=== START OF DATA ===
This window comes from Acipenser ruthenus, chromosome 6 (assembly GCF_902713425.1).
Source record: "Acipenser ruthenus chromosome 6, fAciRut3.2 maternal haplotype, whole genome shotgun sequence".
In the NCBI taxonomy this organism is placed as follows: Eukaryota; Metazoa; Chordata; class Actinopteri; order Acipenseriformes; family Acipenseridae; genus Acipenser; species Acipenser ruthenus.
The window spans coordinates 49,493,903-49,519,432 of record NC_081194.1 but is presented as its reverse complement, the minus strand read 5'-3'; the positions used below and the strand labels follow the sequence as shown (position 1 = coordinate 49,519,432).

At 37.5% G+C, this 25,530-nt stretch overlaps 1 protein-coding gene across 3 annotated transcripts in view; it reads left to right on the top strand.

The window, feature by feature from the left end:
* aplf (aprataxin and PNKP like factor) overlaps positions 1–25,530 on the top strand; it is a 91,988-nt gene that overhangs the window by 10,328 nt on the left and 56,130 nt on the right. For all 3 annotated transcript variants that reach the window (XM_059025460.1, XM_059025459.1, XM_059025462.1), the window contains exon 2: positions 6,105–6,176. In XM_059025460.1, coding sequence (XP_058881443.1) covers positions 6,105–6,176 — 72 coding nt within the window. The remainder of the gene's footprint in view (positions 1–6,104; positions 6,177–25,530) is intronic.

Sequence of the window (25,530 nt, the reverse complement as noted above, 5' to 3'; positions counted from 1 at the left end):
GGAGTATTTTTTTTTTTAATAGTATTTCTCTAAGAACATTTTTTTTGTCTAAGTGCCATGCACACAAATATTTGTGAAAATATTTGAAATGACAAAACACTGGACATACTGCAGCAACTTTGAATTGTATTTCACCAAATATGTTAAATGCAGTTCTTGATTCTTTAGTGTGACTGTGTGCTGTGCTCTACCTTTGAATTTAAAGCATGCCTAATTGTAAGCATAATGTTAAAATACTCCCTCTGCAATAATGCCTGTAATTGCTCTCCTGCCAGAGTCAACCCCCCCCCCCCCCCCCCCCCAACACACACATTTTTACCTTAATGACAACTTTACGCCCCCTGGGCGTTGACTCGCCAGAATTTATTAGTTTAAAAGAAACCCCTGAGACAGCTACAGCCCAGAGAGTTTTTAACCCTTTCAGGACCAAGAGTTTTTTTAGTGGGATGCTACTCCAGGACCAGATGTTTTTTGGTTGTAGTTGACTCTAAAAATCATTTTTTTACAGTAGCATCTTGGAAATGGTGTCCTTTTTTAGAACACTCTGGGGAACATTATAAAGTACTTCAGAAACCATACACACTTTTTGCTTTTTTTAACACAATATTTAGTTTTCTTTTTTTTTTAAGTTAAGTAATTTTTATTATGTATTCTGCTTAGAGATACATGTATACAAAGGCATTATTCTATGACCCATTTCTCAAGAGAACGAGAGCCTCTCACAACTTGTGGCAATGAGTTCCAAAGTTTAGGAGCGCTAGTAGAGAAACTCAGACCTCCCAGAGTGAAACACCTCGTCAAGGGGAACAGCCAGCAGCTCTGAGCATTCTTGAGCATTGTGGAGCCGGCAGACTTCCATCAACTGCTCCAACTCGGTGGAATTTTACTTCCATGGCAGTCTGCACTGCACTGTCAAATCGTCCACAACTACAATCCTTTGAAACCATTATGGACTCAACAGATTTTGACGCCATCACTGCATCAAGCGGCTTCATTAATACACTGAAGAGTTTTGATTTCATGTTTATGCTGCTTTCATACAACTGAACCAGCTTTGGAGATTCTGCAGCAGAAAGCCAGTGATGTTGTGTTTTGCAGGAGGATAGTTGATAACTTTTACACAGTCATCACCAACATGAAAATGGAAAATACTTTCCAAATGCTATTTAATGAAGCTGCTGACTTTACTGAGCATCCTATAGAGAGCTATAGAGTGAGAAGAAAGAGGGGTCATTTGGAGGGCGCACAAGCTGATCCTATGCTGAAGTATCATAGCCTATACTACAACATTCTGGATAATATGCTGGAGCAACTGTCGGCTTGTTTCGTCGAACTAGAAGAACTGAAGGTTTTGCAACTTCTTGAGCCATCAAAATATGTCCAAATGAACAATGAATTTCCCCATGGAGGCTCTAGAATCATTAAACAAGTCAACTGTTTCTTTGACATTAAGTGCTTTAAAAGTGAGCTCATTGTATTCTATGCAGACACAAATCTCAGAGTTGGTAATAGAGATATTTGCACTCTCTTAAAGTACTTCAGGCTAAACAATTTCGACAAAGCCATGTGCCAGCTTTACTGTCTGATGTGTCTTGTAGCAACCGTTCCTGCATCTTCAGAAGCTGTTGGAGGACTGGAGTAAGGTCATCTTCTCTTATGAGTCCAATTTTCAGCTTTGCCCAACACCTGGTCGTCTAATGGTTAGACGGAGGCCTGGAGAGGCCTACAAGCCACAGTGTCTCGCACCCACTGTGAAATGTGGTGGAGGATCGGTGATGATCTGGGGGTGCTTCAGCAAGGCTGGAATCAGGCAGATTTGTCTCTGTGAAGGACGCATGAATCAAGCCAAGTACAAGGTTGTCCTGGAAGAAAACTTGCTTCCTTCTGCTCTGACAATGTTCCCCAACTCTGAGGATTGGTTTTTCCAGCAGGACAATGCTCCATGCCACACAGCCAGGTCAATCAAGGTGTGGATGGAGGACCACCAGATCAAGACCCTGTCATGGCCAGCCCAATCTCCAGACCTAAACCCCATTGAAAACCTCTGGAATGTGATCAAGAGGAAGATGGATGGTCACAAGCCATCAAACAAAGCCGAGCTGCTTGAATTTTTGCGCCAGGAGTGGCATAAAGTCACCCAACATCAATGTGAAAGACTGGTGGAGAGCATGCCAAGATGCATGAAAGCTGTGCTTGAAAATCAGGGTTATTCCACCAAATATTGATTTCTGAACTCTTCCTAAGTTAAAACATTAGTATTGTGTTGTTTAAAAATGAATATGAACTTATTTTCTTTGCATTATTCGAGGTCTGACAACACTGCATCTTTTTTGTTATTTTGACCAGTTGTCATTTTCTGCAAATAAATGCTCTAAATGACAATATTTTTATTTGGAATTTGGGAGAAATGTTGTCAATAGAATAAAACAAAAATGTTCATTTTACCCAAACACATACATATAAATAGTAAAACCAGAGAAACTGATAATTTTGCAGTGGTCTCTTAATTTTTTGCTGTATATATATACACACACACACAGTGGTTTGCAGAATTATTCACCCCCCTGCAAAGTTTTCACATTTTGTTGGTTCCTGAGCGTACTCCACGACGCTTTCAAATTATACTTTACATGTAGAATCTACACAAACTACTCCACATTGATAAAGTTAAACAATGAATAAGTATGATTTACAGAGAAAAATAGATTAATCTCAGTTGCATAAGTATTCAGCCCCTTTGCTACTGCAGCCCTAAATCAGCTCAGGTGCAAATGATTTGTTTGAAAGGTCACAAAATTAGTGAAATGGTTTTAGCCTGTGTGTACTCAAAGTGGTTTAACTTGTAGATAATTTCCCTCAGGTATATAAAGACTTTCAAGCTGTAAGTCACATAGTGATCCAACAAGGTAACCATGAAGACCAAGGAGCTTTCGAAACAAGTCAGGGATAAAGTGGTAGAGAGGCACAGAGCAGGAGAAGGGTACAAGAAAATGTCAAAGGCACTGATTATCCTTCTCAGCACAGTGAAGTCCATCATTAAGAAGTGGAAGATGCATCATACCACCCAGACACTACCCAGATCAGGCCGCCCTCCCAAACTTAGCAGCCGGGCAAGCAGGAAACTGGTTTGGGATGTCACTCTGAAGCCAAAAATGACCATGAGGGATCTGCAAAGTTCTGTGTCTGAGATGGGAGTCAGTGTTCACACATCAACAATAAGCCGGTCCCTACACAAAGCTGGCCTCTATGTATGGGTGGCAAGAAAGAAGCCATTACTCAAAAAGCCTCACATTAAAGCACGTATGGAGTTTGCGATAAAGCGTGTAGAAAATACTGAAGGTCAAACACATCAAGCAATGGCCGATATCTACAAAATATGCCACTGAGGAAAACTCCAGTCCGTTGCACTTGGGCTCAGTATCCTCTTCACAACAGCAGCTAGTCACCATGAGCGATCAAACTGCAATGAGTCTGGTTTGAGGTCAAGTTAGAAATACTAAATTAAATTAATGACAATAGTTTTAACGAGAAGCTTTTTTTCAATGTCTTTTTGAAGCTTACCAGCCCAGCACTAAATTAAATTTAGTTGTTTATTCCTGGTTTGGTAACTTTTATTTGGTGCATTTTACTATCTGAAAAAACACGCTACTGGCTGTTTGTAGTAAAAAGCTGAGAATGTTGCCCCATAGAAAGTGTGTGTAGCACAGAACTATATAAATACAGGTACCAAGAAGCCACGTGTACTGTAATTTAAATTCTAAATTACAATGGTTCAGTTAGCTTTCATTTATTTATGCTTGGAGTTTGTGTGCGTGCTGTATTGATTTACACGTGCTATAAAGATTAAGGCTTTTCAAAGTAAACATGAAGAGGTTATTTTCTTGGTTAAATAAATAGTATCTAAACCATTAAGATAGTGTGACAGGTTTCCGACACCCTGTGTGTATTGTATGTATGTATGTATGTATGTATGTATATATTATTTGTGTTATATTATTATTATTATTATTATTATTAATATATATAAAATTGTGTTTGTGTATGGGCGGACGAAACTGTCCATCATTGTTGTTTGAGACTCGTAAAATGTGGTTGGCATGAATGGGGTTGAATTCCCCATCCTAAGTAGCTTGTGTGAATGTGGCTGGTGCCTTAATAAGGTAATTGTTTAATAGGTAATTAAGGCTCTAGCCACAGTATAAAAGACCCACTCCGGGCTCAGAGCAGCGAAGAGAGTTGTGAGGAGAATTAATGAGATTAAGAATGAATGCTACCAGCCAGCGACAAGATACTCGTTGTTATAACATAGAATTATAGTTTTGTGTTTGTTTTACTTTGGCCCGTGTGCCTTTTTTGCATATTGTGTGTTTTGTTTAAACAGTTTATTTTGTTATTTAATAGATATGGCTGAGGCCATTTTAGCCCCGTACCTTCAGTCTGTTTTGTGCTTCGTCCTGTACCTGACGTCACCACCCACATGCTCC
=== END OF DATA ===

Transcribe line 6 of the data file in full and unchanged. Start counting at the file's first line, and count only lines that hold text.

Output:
The window, feature by feature from the left end: